The Angel of The Lord

By Shawn Tomlin

When you read the word “angel” what comes to mind? Perhaps winged beings of light, halos, harps, and hopefully not those paintings of the little naked babies with wings. In this article we are going to move through passages of the Old Testament to discover that the mysterious figure known as “the angel of the LORD” may not have been an angel in the sense we think. Remember, “angel” translates to “messenger.” This specific figure was something much more than a creature, as angels are. So let’s get into this.

God is our redeemer, not angels

The first passage we come to is Genesis 16:7-13 where the angel of the LORD comes to Hagar as she’s been sent away from Abram’s camp by Sarai. Notice how the angel says in verse 10, “I will greatly multiply your descendants so that they will be too many to count.” The angel is speaking in first person as if he is God. In verses 11 and 12 the angel, again speaking as God, pronounces a blessing for Hagar’s son, Ishmael. Then in verse 13 Hagar says of the angel of the LORD, “ You are a God of seeing; Have I even remained alive here after seeing Him?” Hagar didn’t see an angel, but God. Only God could speak this way.

In Genesis 18:1-20, we see 3 men visit Abraham and Sarah. Notice in verse 2, Abraham “bowed himself to the earth” in worship. Remember, if these were mere men, Abraham wouldn’t be worshipping them. Now in verse 3 Abraham says “My Lord.” When you see “LORD” it means God’s proper name, YHWH, but “Lord” means “Adonai” which was used in Judaism as a way of referencing God without using His covenant name so there wasn’t a risk of taking His name in vain. In verse 13 it references one of these men as “LORD” or YHWH, as he speaks to Abraham. This also happens in verse 17 and verse 20. This passage also displays God’s promise to Abraham and Sarah of having a son, and is spoken by the leader of these 3 men, The only one who speaks, in first person. He accepts worship, hears the outcry (prayers) in Sodom, and promises Abraham a son. Only God can do this.

The angel of the LORD also appears to Abraham as he is getting ready to sacrifice his son, Isaac. In Genesis 22:11-18 the angel says, “Since you have not withheld your son, your only son from ME.” Remember God commanded Abraham to do this task. The angel is speaking as God. In Genesis 31:11-13 the angel of the LORD calls himself the “God of Bethel” and refers to the vow Jacob made to Him there. Again, the angel is speaking as God.

In Genesis 32:24-32 Jacob has a close encounter with a man, whom he wrestles with all night. This man never reveals his name, but blesses Jacob and renames him Israel. The man says “for you have striven with God and with men and have prevailed.” In verse 29 Jacob says, “I have seen God face to face, yet my life has been preserved.” Clearly if you read this passage, it wasn’t just a man. Later, as Jacob (Israel) is on his deathbed (Genesis 48:16) and he refers to the “angel who has redeemed me from all evil,” as he is blessing Joseph. God is our redeemer, not angels.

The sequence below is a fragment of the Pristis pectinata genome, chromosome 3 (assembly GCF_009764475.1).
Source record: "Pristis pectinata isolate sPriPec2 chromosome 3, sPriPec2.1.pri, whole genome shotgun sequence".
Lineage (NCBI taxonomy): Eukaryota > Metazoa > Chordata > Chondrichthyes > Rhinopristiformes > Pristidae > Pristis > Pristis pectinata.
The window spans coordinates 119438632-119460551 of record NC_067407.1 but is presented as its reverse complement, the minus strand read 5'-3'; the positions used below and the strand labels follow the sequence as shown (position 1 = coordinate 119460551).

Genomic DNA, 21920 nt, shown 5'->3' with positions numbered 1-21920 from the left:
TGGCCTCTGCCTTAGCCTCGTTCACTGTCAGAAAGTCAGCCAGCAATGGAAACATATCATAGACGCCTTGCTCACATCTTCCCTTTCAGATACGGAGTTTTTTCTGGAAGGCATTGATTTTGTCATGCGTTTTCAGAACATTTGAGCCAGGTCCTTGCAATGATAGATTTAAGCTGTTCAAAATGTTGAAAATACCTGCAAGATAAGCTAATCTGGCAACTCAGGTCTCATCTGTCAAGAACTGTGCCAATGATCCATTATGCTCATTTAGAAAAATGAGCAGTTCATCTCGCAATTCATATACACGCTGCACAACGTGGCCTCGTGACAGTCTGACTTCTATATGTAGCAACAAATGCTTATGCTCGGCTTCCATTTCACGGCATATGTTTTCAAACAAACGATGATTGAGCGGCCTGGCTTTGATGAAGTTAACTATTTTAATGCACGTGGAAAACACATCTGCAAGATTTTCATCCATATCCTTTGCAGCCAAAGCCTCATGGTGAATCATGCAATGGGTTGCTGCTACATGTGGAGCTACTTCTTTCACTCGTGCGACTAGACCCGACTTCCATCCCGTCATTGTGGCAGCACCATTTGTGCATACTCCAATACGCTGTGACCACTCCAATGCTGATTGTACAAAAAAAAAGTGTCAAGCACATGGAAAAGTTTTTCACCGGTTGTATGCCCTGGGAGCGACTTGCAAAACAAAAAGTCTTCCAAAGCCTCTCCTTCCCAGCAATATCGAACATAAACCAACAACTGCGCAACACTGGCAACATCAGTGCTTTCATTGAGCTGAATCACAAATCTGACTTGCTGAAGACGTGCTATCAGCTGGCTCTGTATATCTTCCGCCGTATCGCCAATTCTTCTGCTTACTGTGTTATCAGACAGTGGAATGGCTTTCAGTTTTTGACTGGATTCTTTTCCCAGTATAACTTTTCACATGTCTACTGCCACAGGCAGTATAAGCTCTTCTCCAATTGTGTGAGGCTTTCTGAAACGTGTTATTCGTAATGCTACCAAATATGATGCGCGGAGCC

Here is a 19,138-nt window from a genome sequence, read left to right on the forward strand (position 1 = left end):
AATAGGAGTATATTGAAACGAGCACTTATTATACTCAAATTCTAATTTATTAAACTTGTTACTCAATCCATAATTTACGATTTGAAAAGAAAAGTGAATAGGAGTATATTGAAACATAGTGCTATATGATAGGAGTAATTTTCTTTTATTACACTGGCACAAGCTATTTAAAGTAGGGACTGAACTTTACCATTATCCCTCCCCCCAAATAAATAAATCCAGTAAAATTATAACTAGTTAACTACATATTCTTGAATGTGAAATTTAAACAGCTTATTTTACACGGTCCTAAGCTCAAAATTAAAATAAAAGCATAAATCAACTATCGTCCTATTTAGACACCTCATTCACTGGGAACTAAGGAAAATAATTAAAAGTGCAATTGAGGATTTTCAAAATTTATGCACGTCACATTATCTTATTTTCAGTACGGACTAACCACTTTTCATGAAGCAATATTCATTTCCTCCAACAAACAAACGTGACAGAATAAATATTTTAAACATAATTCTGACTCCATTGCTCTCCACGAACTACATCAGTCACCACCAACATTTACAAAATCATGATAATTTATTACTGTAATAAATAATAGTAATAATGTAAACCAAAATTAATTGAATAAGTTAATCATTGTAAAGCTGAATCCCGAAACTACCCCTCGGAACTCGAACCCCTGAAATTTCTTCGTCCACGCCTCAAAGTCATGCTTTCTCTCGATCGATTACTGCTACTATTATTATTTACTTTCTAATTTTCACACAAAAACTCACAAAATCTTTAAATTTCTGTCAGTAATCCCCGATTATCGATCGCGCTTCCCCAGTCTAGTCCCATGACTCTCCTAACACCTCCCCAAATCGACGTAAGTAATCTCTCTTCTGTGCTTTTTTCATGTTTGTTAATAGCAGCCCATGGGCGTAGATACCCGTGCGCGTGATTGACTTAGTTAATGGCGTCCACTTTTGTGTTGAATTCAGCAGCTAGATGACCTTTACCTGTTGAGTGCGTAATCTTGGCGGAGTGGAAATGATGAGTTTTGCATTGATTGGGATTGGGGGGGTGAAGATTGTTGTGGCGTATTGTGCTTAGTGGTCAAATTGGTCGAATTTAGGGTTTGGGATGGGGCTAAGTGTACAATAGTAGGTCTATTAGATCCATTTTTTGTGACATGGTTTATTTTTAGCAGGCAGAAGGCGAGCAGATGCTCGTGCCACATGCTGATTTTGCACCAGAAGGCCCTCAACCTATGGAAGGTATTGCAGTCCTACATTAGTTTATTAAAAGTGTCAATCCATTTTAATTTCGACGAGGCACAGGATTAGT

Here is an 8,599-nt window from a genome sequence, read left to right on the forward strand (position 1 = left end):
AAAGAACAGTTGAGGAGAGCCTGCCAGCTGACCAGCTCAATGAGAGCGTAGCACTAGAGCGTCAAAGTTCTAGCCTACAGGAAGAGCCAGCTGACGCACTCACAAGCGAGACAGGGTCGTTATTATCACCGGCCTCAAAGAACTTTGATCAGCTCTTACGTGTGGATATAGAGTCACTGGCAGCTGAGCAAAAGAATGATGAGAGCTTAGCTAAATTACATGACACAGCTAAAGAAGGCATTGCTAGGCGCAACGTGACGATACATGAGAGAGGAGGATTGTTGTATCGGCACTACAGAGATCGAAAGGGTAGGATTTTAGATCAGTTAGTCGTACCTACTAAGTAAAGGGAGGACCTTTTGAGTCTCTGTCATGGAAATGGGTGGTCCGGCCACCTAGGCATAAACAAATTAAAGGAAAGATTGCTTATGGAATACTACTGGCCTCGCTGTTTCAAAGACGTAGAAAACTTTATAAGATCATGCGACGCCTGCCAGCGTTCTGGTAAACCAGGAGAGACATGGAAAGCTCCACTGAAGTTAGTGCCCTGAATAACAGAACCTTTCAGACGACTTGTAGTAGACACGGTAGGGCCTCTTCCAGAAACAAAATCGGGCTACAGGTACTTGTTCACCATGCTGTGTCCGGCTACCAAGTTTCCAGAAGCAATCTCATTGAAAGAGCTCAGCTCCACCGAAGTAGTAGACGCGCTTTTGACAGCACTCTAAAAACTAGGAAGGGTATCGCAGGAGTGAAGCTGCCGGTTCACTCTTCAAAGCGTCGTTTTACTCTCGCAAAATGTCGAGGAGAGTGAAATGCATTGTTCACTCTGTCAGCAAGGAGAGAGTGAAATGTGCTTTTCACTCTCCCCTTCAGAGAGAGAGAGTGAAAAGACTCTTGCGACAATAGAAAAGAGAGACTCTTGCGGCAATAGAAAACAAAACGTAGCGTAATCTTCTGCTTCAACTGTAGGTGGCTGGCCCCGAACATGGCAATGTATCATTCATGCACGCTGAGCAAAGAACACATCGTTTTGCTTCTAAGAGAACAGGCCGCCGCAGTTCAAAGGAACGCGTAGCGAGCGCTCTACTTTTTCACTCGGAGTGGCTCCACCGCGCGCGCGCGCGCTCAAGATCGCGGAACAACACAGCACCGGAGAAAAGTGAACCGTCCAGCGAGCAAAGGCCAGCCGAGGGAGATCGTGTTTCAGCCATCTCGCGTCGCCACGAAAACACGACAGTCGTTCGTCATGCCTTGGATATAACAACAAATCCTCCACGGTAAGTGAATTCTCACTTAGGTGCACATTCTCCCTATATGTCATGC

Now in Exodus 3:1-9, we see the angel of the LORD appears to Moses in the burning bush. In verse 4 it switches from “angel of the LORD” to “LORD.” Scripture doesn’t contradict itself, this is no mistake. It is clear in the words spoken from the burning bush that this is God. Also in Exodus 23:20-23, God speaks and says He will send His angel to His people. At first glance, this doesn’t seem like much, but God says something about this angel in verse 22, “My name is in him.” If you read Isaiah 42:8 it says, “I am the LORD, that is My name; I will not give My glory to another.” So in order for this angel to have God’s name in him he must be God. This also shows a clear distinction between God and this angel, the exact same distinction between the Father and Son.

Next, let’s move into Numbers 22:22-35. From the speech of the angel of the LORD, we see how he speaks as if he is God, how he accepts Balaam’s worship in verse 31, and he repeats the words of God from verses 12 and 20. There is also the distinction between God and the angel, most clear in verses 22 and 31. Look at how the angel of the LORD stood “with his sword drawn in his hand.” Now let’s go to Joshua 5:13-15. Verse 13 says Joshua looked and saw “a man was standing opposite him with his sword drawn in his hand.” Almost identical to Numbers 22:31. What was Joshua’s response? He fell on his face and bowed in worship. Another line is drawn here back to Exodus 3:5 because God tells Joshua to “remove the sandals from your feet, for the place where you are standing is holy.”

Now onto Judges 6:20-23 where Gideon sees the angel of the LORD. When Gideon realized what he had seen he said, “Alas, O Lord God! For I have seen the angel of the LORD face to face.” The LORD responds to him, “Peace to you, do not fear; you shall not die.” In Judges 13:20-22, after seeing the angel of the LORD, Manoah says to his wife, “We will surely die, for we have seen God.” Hagar was amazed she didn’t die when she saw the angel, and so was Jacob. We find out why in Exodus 33:20 when God says “No man can see me and live!” What Gideon saw was God in human form before him. Where else did God come to us in human flesh?

So this angel of the LORD identified with God, had the power to give life (Genesis 16:10), was described as All-Knowing (Genesis 16:13; Exodus 3:7), could judge the earth (Genesis 18:25), forgive sin (Exodus 23:21; Isaiah 43:25), received worship, and was in the form of a man. With all this scriptural evidence, plus the fact that there was a clear distinction between God and the angel of the LORD, this angel was none other than the pre-incarnate Christ, who was with His chosen people from the very beginning. No one else can be identified with the LORD in such a way.

Lee Jones